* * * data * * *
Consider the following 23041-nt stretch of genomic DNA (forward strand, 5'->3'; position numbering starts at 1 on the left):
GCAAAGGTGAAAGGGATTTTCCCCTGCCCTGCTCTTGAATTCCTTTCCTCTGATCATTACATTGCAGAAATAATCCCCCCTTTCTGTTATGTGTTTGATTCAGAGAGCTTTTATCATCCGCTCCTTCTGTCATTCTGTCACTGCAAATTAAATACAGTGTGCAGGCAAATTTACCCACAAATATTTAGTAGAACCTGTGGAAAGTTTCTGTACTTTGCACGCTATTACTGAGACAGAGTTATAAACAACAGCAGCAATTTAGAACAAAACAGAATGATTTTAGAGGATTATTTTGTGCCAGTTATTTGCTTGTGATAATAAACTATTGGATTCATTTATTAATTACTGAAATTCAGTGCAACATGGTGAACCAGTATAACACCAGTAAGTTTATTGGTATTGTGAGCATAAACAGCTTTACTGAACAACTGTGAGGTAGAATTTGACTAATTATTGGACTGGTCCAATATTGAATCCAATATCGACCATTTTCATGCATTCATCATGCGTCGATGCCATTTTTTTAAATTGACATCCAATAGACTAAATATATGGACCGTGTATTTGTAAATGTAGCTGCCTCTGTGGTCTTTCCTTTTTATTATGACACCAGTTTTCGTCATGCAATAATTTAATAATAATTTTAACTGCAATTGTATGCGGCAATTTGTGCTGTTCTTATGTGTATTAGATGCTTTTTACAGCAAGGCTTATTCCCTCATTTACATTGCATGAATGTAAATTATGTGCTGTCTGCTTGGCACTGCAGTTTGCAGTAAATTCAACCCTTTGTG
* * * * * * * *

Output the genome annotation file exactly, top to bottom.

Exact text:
Consider the following 23041-nt stretch of genomic DNA (forward strand, 5'->3'; position numbering starts at 1 on the left):
GCAAAGGTGAAAGGGATTTTCCCCTGCCCTGCTCTTGAATTCCTTTCCTCTGATCATTACATTGCAGAAATAATCCCCCCTTTCTGTTATGTGTTTGATTCAGAGAGCTTTTATCATCCGCTCCTTCTGTCATTCTGTCACTGCAAATTAAATACAGTGTGCAGGCAAATTTACCCACAAATATTTAGTAGAACCTGTGGAAAGTTTCTGTACTTTGCACGCTATTACTGAGACAGAGTTATAAACAACAGCAGCAATTTAGAACAAAACAGAATGATTTTAGAGGATTATTTTGTGCCAGTTATTTGCTTGTGATAATAAACTATTGGATTCATTTATTAATTACTGAAATTCAGTGCAACATGGTGAACCAGTATAACACCAGTAAGTTTATTGGTATTGTGAGCATAAACAGCTTTACTGAACAACTGTGAGGTAGAATTTGACTAATTATTGGACTGGTCCAATATTGAATCCAATATCGACCATTTTCATGCATTCATCATGCGTCGATGCCATTTTTTTAAATTGACATCCAATAGACTAAATATATGGACCGTGTATTTGTAAATGTAGCTGCCTCTGTGGTCTTTCCTTTTTATTATGACACCAGTTTTCGTCATGCAATAATTTAATAATAATTTTAACTGCAATTGTATGCGGCAATTTGTGCTGTTCTTATGTGTATTAGATGCTTTTTACAGCAAGGCTTATTCCCTCATTTACATTGCATGAATGTAAATTATGTGCTGTCTGCTTGGCACTGCAGTTTGCAGTAAATTCAACCCTTTGTG